“But he can’t. Jayne’s parta the crew. Family. And he’s hurtin’, that’s plain.” Kaylee swallowed and bit her lower lip.

“He’s not pulling his weight anymore, Kaylee. If he keeps this up...” The unfinished sentence hung in the air between them.

“He just needs some time. You’ll see. He’ll come around to his old self again.” The younger woman lowered her eyes, hearing how fragile her words were. The more time Jayne had, the worse he seemed to be becoming. Letting him be in his bunk wasn’t helping. “Just hurtin’,” she repeated.

“Who’s hurt?” Simon asked, stepping through into the galley.

Both women looked at him and separated.

“Is everyone all right?”

“No, Simon.” She looked to her former lover. “Ain’t there nothin’ you can do for him?”



His eyebrows went up in understanding. “Ah. Jayne.” He took a breath. “Well, treating PTSD is more the purview of a psychologist. I can give him some drugs, but that won’t deal with the underlying problem.”

Kaylee knitted her brows. “PTSD?”

“Post-Traumatic Stress Disorder,” Simon answered. “Sometimes people can’t deal with bad things that have happened to them so they lock it away. Later events can trigger the event memories and then they respond as though reliving the entire ordeal. Trying to regain control can be difficult afterwards.”

The first mate lowered her eyes and crossed her arms over her chest. “Shell shock.”

Simon nodded. “Something like that.”

“We need Jayne whole and functioning, not passed out in a drunk tank.”

The mechanic sighed. So that’s why the Cap’n was so mad. How many times had this one been? Five? Six?

“He needs to want help,” Simon answered. “Until then, there’s nothing really that can be done.” He looked at both women, wishing he had something better to say.

Later... The ship was only to be on Boros for about twelve hours, just enough to do the job, re-load and make minor repairs to the ship. There wasn’t to be much time for sightseeing, but Inara had convinced Mal that a couple of hours wouldn’t hurt anyone. With reluctance, Mal agreed and the crew disembarked for a meal and drink at one of the many bars in town.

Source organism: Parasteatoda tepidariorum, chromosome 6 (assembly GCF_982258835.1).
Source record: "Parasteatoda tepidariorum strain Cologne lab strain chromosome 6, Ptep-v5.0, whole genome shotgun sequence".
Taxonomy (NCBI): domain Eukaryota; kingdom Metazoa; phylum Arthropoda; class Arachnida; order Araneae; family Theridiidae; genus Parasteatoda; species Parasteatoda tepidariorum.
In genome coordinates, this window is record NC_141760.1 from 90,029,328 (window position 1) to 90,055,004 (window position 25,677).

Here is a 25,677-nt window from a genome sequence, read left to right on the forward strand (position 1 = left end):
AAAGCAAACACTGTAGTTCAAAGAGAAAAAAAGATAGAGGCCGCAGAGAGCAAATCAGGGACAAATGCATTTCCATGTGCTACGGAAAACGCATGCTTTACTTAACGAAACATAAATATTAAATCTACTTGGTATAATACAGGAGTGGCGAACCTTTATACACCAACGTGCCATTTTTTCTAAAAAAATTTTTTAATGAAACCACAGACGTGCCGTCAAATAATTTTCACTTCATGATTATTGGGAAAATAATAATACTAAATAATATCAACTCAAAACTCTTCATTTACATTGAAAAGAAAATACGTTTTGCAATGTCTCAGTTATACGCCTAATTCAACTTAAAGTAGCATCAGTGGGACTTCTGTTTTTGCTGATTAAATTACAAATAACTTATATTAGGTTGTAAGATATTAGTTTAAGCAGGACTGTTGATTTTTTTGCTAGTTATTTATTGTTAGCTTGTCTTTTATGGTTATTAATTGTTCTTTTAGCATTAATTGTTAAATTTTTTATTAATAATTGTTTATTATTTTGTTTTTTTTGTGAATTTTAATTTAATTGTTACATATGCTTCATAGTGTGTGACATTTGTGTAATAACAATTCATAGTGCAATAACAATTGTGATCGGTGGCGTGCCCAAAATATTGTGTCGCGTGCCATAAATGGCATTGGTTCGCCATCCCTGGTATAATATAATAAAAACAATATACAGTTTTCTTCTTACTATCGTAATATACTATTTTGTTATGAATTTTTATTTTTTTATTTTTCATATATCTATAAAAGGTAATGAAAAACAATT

Jayne disembarked as well, his thoughts focussed primarily on getting drunk.

Kaylee watched him as she ate, her mouth grateful for the taste of real food. Jayne sat alone, never catching the eye of any of the women she knew to be working the place. She had wondered about that some. Maybe that was part a the reason he were so cranky, well, beyond the whole post-traumatic thing. How long had he gone without sex? She felt her own shiver and thought on her own lack of sexual activity. Simon had been the last and that had been...longer than she would have liked.

Taking her eyes from Jayne, Kaylee casually surveyed the crowd and spotted a nice looking young man who was looking right back at her.

“Scuse me, Cap’n,” she said rising from her chair. Sauntering to the bar, she asked for another drink and found a bit of heat next to her. Turning with a cute little smile, she said hello. When he paid for the drink, she thanked him with a big grin and let her hand linger over his. They parted ways, but continued their stare.

Mal looked to Zoe who only shrugged. Girl was big enough to make her own decisions. Though that didn’t stop Mal from checking to see if the ring from the Training House was still on the mechanic’s finger.

Dropping some money on the table, the crew rose and made to leave. Kaylee made an excuse to use the washroom and would meet up with them at the ship. Inara followed her.

“You sure about this?” she asked the younger woman.

“Don’t fret, Inara. It’s all shiny.” Kaylee pushed her hand through her hair and made sure nothing was in her teeth. “‘Sides, got the best trainin’ a girl could hope t’have.”

Inara smiled and gave her the comm unit with the implied understanding that went with it.

Kaylee found her male friend waiting and the pair strode out into the street, talking a little. She learned his name, Jeremiah, and discovered that he worked at a small ranch and had just rounded up some cattle for shipment off world. He was taking a well-deserved break and feeling rich with coin. They stopped at a vendor selling ice planets and laughed trying to eat the bouncy things. The pair continued to a grove of trees at the south end. Here, amidst the sound of the little creek, they sat and began to enjoy each other’s company.